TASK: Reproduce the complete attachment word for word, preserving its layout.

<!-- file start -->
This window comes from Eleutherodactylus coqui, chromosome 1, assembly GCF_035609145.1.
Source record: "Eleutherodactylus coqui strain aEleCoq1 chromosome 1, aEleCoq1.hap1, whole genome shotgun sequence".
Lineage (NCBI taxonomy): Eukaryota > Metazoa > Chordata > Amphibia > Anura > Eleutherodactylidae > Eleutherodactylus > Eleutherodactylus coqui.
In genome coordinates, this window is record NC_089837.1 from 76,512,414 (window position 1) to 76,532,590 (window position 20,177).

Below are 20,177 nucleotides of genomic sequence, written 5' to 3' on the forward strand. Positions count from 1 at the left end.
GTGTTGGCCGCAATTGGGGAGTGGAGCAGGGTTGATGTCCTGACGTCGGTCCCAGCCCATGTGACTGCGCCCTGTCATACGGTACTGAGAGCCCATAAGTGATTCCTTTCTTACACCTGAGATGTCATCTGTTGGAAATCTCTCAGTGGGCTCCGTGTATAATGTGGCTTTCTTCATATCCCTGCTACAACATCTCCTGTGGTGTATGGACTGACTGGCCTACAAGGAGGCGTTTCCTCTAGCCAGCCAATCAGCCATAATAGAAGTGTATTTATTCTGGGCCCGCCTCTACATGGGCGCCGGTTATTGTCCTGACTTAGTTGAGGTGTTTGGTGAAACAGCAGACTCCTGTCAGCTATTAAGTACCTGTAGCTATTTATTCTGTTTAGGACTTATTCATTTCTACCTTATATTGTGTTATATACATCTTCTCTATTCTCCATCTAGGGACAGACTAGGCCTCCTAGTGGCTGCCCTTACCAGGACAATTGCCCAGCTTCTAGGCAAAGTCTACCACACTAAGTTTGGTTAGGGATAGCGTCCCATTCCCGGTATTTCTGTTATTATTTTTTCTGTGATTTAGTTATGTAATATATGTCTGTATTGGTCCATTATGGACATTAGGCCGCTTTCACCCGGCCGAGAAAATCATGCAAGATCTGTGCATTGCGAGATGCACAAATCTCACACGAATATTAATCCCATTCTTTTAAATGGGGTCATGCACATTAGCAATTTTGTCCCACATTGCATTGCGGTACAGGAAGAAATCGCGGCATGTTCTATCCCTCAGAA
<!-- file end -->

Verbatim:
This window comes from Eleutherodactylus coqui, chromosome 1, assembly GCF_035609145.1.
Source record: "Eleutherodactylus coqui strain aEleCoq1 chromosome 1, aEleCoq1.hap1, whole genome shotgun sequence".
Lineage (NCBI taxonomy): Eukaryota > Metazoa > Chordata > Amphibia > Anura > Eleutherodactylidae > Eleutherodactylus > Eleutherodactylus coqui.
In genome coordinates, this window is record NC_089837.1 from 76,512,414 (window position 1) to 76,532,590 (window position 20,177).

Below are 20,177 nucleotides of genomic sequence, written 5' to 3' on the forward strand. Positions count from 1 at the left end.
GTGTTGGCCGCAATTGGGGAGTGGAGCAGGGTTGATGTCCTGACGTCGGTCCCAGCCCATGTGACTGCGCCCTGTCATACGGTACTGAGAGCCCATAAGTGATTCCTTTCTTACACCTGAGATGTCATCTGTTGGAAATCTCTCAGTGGGCTCCGTGTATAATGTGGCTTTCTTCATATCCCTGCTACAACATCTCCTGTGGTGTATGGACTGACTGGCCTACAAGGAGGCGTTTCCTCTAGCCAGCCAATCAGCCATAATAGAAGTGTATTTATTCTGGGCCCGCCTCTACATGGGCGCCGGTTATTGTCCTGACTTAGTTGAGGTGTTTGGTGAAACAGCAGACTCCTGTCAGCTATTAAGTACCTGTAGCTATTTATTCTGTTTAGGACTTATTCATTTCTACCTTATATTGTGTTATATACATCTTCTCTATTCTCCATCTAGGGACAGACTAGGCCTCCTAGTGGCTGCCCTTACCAGGACAATTGCCCAGCTTCTAGGCAAAGTCTACCACACTAAGTTTGGTTAGGGATAGCGTCCCATTCCCGGTATTTCTGTTATTATTTTTTCTGTGATTTAGTTATGTAATATATGTCTGTATTGGTCCATTATGGACATTAGGCCGCTTTCACCCGGCCGAGAAAATCATGCAAGATCTGTGCATTGCGAGATGCACAAATCTCACACGAATATTAATCCCATTCTTTTAAATGGGGTCATGCACATTAGCAATTTTGTCCCACATTGCATTGCGGTACAGGAAGAAATCGCGGCATGTTCTATCCCTCAGAA